The Queen spent Wednesday night in hospital after cancelling a visit to Northern Ireland, Buckingham Palace has said.
A spokesman said she was admitted for “preliminary investigations” – but returned to Windsor Castle at lunchtime on Thursday and “remains in good spirits”.
The 95-year-old monarch was treated at the private King Edward VII Hospital in central London, in what was her first overnight hospital stay in eight years.
Sky’s royal correspondent, Rhiannon Mills, said Her Majesty’s admission was not related to COVID-19 – and she was back at her desk doing some light work by Thursday afternoon.
The Queen had undertaken a string of engagements in recent weeks, but had been given medical advice to rest for a few days.
On Tuesday evening, Her Majesty had attended an event at Windsor Castle, where she was seen alongside Prince Charles, Prince William and Prime Minister Boris Johnson.
During the event, she also shook hands with Bill Gates and US climate envoy John Kerry.
The following day, she had been due to attend a service marking the centenary of the partition of Ireland and the formation of Northern Ireland.
In a statement at the time, Buckingham Palace said the Queen had “reluctantly accepted” the medical advice to rest – adding she was “disappointed” about being unable to make the trip.
Her Majesty’s last stay in hospital happened in 2013, when she had suffered a nasty bout of gastroenteritis. She had successful surgery to treat an eye cataract in 2018, and also had a knee operation in 2003.
Next year, the Queen will celebrate 70 years on the throne – and although she continues to carry out official engagements, she has handed more duties to Prince Charles.
Earlier this month, she was seen using a walking stick for support in public for the first time.
The Queen appeared to be in good health during Tuesday’s drink reception – and earlier this week, it emerged the monarch had turned down an award that would have named her Oldie of the Year.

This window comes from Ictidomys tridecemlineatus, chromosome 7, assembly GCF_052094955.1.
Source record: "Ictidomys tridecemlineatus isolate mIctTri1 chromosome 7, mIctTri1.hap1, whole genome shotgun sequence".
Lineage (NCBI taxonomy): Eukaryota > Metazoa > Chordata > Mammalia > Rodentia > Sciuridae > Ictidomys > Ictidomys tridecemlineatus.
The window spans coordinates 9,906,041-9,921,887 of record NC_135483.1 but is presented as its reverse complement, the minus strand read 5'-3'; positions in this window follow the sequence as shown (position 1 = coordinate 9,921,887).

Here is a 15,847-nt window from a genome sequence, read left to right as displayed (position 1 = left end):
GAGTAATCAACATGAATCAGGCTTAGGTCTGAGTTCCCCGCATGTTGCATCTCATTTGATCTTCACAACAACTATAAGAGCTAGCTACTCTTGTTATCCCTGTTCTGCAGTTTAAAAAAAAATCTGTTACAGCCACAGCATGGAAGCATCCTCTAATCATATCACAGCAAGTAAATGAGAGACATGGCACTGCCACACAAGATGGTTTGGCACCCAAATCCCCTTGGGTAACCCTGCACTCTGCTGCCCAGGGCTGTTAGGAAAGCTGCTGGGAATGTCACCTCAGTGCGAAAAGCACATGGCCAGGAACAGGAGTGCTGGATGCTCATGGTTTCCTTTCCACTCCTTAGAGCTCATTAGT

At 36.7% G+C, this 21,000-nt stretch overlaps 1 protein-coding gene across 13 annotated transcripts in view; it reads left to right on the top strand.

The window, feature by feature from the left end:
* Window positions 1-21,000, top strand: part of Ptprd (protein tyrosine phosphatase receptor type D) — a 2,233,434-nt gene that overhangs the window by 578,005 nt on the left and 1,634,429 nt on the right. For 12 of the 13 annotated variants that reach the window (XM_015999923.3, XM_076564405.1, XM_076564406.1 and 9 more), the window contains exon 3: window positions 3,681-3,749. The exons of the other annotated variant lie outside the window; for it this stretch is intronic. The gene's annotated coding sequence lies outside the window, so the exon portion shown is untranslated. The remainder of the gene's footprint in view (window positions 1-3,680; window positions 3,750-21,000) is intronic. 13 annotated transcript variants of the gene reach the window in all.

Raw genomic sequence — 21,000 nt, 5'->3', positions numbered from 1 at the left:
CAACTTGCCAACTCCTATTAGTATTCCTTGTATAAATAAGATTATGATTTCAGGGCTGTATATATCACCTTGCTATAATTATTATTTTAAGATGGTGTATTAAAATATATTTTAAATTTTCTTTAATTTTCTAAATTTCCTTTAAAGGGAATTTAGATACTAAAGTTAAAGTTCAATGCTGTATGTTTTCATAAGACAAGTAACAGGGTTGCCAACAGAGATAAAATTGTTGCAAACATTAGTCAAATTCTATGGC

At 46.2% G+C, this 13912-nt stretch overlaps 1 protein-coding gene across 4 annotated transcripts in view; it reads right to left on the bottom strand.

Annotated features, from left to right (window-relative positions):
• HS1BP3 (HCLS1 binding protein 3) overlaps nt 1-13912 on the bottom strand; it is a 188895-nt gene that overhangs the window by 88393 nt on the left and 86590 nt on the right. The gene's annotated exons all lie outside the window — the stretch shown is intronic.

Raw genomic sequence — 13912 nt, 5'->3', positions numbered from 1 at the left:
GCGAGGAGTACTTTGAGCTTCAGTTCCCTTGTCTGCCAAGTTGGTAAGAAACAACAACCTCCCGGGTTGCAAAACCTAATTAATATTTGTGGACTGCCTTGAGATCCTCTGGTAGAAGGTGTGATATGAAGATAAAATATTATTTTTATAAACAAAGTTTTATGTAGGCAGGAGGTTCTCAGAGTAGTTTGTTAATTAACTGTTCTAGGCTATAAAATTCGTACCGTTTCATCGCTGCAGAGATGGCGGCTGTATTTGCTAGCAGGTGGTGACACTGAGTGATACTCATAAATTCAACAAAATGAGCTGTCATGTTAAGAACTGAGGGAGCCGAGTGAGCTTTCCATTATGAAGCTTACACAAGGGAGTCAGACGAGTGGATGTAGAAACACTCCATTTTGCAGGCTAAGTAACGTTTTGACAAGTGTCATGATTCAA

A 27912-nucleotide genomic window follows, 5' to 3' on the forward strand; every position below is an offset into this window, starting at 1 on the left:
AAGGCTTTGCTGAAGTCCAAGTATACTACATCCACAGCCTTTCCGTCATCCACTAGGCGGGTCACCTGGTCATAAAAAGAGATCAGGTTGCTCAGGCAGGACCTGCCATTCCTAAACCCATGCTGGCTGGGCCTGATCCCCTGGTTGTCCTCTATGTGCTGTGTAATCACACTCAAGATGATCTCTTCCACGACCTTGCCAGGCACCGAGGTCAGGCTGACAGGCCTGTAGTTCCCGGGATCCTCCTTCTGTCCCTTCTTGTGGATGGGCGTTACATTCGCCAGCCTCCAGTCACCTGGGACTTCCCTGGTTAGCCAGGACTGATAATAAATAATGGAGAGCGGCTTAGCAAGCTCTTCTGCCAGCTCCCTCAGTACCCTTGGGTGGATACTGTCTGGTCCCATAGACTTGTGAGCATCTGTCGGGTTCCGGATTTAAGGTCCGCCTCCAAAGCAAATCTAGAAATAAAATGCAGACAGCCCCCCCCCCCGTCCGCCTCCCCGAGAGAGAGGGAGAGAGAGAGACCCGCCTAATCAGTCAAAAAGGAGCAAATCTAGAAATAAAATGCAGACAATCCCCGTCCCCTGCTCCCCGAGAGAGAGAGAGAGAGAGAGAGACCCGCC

According to an aide, Her Majesty believes “you are as old as you feel” – and she felt that she did not meet the “relevant criteria” for the trophy.
Analysis by Rhiannon Mills, royal correspondent
It’s not something the palace would necessarily have wanted to tell us about – but a story in a newspaper has probably forced its hand.
Yes, it may sound alarming that the Queen was taken to hospital for preliminary tests – after all, moments of illness have been rare during her reign.
But I understand the doctors at the King Edward VII Hospital, where the royals always go and where Prince Philip was treated, were being cautious and her overnight stay was for practical reasons.
With the monarch now 95 years old, it’s not surprising that the medical team wouldn’t want to rush anything.
We also know that it isn’t related to COVID.
The palace is stressing that she is in good spirits – and after getting back to Windsor at lunchtime on Thursday, she was back at her desk doing light work.
The public engagements may be easy to cancel so she can rest, but the red boxes full of official papers are still delivered daily.
The Queen, like the rest of the Royal Family and like most of us, would rather keep her medical matters as private as possible – but when you are the head of state, it is inevitable the world would want to know if you’re unwell and send their best wishes.
But don’t expect the palace to volunteer any more information than they have to. One of the most famous women in the world is still entitled to her medical privacy.
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